Picking from your Past.

(Originally posted on 3.15.2013 at sett.com/marc)

I recently took a voice lesson. I’ve been working on composition so much in my music work lately that I’ve let a couple of performance skills atrophy a bit. Noticing this, I signed up for voice lessons to make sure my (already limited) range and technique didn’t completely wither.

I’ve studied music quite a bit in the past, but never with someone like this. Like myself (but not for voice), this teacher studied formally in college, learning classical and operatic technique, but has come to living the Brooklyn indie-rock musical life instead. (To anyone rolling their eyes at that, it’s quite a powerful combo, the stereotypical shaggy guy in a plaid shirt who can sing a perfect Aria or identify any concerto) I’ve always liked this idea of learning as much as you can, then picking what’s relevant to apply to your situation later. I did this in the past by spending years studying jazz saxophone with some of the best players around New York City, and later applying most of the knowledge in harmonic choices as a singer-songwriter and guitarist in an indie-rock band…not an obvious use of such skills, but it really worked well!

This voice teacher, went about things a little differently. He studied formally like I did, then after school he threw out everything he learned and tried writing/performing/recording being purposely absent-minded of what he learned. He did the opposite of every technique and every rule the conservatory world preached to him.

He then had polarizing approaches to compare to make a choice for his third act. The music he’s making now is his most excellent and he supposes it’s due to the fact that he’s now making choices based on the best of each of the prior two situations. Pulling back some of the conservatory technique, as well as using tricks he only would’ve learned by purposely not following the rules.

I’ve been thinking about this in my life in another context as well. I’ve now founded two web-based companies with one main difference (among many differences) being that in the first one I co-founded it alongside a technical team member, while in the second I outsourced the technical expertise to people who have no connection to the project beyond money. I still foresee great success for both situations, however there’s no doubt in my mind that the latter has been more difficult. Not having someone on board with vested interest beyond money really shows…but I can discuss that more in another post. The point of that reference is that I now know for the third time around, there’s a hybridized version of how I’d do it. The first company situation isn’t perfect either, and that’s why it’s all about your third shot.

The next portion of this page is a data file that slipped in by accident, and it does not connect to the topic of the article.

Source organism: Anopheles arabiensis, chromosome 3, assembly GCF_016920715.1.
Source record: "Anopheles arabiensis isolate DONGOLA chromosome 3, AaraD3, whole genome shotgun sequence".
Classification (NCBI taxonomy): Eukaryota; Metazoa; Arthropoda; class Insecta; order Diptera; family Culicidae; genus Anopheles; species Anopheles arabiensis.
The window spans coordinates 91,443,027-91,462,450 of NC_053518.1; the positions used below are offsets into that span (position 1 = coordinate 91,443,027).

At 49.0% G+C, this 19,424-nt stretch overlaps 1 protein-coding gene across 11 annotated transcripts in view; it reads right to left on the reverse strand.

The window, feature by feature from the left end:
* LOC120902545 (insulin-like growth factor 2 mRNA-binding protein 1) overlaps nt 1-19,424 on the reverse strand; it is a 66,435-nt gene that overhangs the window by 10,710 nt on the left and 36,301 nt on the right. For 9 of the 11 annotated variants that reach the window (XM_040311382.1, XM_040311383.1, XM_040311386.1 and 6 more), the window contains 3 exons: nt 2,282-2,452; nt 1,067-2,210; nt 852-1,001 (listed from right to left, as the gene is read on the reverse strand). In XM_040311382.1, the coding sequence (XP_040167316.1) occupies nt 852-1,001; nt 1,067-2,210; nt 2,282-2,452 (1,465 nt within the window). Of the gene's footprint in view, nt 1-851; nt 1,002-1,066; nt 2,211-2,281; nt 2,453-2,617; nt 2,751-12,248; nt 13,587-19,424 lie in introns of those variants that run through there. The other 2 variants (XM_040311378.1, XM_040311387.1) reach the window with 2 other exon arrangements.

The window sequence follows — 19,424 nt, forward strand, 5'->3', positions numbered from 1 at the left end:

Your third time around can be your chance to really make a dent if you’re smart. Try different things, hybridize the best of them, and you should be good. To bring this post back around to music, I’m already thinking about how my currently-in-development music project truly is a hybrid of my initial music background (classical/jazz, orchestrated music) as well as my non-academic phase (singer-songwriter/indie rock). I’m now completely blending the worlds, and not only do I think it will be the best music I’ve made, but I think it will be the most honest version of me.

So if you’re jones'ing to start a new project, or have just finished building some expertise in one area, try looking at the opposite way to know another perspective. When you put them together, it will be beautiful.


Written on a plane from New York to Brussels. Going to France for the week to see some family. The above picture is my main music task on the white board in my studio.

Marc Plotkin